Aurania and Metron Find Lost City of Gold in Ecuador
Toronto, Ontario, May 31, 2022 – Aurania Resources Ltd. (TSXV: ARU) (OTCBQ: AUIAF) Frankfurt: 20Q (“Aurania” of the “Company”) is pleased to report that through a collaboration with Metron Incorporated (“Metron”) of Reston, Virginia, USA, the “lost city” of Logroño de los Caballeros has been found in Ecuador. The site considered to be the ancient gold camp is not on Aurania’s concession block, but is downstream, and is exclusively alluvial (placer) gold. No archaeology has been found. Aurania is now on the hunt to find Logroño’s source of gold within its Lost Cities – Cutucu Project (“Project”) in southeastern Ecuador. The location of Logroño, as inferred by Metron, is supported by a multitude of historical documents as well as geological information collected by Aurania and the increased presence of artisanal miners in the area.
Logroño de los Caballeros was one of seven historic mining areas operating during the time of the Spanish conquistadors in the land that became Ecuador. Its geographic location and that of a second site, Sevilla del Oro, have been lost over time. Aurania’s Project is partly based, and is named on the premise, that the two lost cities would be within Aurania’s large concession package.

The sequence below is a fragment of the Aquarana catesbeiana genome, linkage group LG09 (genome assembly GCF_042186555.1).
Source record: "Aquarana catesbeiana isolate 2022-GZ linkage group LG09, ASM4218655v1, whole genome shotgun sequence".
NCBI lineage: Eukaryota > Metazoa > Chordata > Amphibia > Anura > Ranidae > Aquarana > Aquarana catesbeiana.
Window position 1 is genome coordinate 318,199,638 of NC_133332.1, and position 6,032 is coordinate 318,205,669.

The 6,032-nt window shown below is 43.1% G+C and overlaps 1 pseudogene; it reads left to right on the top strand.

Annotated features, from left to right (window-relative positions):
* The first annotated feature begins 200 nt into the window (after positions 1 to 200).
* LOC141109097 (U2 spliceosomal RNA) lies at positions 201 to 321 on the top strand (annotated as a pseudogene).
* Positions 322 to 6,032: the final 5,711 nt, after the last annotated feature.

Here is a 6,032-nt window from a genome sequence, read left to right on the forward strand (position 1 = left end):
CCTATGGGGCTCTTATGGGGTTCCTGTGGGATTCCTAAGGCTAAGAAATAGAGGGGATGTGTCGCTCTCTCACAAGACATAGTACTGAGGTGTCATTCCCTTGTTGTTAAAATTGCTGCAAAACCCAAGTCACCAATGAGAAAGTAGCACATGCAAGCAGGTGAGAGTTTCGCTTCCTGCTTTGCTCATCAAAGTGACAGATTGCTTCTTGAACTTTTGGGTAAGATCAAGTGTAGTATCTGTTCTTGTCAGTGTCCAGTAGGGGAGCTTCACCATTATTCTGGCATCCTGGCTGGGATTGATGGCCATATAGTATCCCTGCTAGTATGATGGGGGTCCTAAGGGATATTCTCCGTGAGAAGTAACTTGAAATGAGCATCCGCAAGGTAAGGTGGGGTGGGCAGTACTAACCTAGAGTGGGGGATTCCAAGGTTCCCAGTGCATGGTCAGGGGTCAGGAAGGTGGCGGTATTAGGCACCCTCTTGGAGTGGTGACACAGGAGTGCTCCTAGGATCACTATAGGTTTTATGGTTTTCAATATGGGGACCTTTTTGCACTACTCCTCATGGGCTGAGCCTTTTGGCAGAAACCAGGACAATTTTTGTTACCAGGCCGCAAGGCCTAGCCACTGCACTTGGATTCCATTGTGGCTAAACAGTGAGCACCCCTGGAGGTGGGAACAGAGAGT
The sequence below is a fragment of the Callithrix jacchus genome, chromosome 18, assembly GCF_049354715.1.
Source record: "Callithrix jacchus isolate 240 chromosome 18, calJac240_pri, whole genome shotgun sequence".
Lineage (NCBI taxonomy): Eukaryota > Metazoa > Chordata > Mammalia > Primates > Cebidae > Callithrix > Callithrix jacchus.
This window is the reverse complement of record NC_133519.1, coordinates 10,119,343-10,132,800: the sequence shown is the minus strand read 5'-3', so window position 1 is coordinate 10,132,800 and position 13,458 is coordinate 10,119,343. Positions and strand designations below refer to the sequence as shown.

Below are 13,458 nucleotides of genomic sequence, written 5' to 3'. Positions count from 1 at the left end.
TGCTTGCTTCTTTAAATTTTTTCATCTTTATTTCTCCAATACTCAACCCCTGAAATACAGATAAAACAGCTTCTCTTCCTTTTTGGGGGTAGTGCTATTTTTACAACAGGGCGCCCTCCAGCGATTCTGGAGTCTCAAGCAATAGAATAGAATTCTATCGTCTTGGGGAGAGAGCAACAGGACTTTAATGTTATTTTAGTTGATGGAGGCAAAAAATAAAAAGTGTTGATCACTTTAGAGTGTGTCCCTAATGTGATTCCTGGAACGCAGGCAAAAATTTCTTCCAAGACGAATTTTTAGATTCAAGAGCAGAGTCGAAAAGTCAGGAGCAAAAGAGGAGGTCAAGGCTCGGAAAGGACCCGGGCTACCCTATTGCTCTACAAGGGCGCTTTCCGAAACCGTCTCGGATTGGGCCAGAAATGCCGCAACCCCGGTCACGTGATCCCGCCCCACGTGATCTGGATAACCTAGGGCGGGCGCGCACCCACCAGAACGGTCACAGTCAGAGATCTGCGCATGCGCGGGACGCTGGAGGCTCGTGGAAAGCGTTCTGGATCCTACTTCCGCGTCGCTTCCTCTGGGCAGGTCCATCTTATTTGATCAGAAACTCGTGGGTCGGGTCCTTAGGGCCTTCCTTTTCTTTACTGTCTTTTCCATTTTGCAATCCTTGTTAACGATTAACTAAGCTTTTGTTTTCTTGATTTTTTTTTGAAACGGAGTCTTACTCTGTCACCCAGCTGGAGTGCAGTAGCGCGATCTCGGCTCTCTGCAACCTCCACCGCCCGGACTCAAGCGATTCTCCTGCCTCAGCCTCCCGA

Dr. Keith Barron, President and CEO of Aurania commented, “More than four hundred years have passed since Spanish activity at Logroño ceased, and even though many of the records have been lost, what survives is a compelling narrative of gold mining in what would have been one of the most remote and isolated areas on Earth. It is sad that my colleague and mentor, Professor Octavio Latorre, did not live to see the fruit of his many thousands of hours of labor in the archives. To date, we have found many epithermal gold-silver prospects on our concession package, and I believe that this key discovery can ultimately lead us to Logroño’s gold source.”
Dr. Lawrence Stone, Chief Scientist of Metron, remarked, “Metron is pleased to have helped find the historic gold city of Logroño de los Caballeros. The success of this effort is another example of the power of Bayesian search theory, which has been used to find sunken ships and aircraft as well as vessels and people missing at sea. Our success in integrating historical documents with scientific data using Bayesian methods opens a range of potential applications in the mineral and energy exploration sectors as well as archeological and anthropological arenas. We are excited that we had the opportunity to continue to expand the limits of Bayesian theory.”
Metron worked with the Company from the fall of 2019 to July 2020 to help refine the search for the two historic gold camps and locate prospective mineralized areas. Using Bayesian search theory, Metron churned through a mountain of historical, geological, geochemical, and geophysical information from the concessions to generate:
- probability maps for the Lost Cities; and
- likelihood ratio surfaces showing potential locations for deposits of copper, silver, and gold on the concession package.
Led by Dr. Lawrence Stone, Metron’s team of scientists generated probability maps by weighting various historical accounts as likely, unlikely, or possible, and fusing this data with the historic 1574 map by Mendez (refer to the Background Information and History section below for further details), and current geography.